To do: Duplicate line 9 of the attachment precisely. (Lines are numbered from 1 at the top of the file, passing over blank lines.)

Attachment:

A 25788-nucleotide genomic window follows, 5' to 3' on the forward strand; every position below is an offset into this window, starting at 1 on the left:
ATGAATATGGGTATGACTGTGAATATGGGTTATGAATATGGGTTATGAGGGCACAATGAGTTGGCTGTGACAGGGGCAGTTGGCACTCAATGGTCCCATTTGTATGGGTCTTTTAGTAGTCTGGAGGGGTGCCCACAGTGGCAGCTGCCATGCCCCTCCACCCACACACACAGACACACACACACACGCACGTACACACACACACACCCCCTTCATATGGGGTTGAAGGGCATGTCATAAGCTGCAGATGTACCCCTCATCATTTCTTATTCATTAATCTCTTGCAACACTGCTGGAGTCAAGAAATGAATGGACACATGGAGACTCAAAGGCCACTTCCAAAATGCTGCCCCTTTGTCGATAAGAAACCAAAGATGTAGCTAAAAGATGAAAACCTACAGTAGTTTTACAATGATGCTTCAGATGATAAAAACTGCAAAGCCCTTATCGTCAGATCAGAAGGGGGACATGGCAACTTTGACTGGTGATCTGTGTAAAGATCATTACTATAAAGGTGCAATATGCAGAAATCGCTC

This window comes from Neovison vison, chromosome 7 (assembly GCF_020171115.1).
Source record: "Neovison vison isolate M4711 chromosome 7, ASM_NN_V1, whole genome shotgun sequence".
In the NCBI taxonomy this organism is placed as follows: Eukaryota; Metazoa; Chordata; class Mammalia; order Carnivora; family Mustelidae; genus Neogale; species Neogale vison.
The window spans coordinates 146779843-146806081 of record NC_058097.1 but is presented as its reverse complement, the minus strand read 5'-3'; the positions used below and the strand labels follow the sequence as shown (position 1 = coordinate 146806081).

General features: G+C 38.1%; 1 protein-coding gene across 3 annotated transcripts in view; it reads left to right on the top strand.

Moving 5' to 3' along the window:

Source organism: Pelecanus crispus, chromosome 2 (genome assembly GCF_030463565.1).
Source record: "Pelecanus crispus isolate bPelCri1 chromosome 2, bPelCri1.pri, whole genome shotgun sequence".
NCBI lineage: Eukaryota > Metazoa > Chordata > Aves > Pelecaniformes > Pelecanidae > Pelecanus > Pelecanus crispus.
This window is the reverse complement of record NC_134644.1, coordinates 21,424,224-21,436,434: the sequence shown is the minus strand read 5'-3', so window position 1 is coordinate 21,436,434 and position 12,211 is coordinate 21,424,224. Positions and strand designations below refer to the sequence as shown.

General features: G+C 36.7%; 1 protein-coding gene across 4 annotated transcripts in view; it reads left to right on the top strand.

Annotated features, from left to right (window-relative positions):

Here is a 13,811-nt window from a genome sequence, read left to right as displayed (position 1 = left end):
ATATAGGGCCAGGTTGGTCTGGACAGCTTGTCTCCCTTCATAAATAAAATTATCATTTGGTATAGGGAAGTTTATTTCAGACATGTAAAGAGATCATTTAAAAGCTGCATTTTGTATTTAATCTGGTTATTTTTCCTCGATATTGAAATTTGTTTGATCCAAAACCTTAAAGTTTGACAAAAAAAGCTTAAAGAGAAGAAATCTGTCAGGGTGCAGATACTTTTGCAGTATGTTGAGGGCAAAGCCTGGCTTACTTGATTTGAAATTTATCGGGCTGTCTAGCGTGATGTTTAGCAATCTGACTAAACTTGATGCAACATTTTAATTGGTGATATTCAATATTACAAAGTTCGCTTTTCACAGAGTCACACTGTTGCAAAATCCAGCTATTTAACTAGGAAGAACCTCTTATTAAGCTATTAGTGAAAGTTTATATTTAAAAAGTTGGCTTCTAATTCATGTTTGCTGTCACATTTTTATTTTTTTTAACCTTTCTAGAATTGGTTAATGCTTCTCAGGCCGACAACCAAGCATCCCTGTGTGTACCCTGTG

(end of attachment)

Source organism: Pelecanus crispus, chromosome 2 (genome assembly GCF_030463565.1).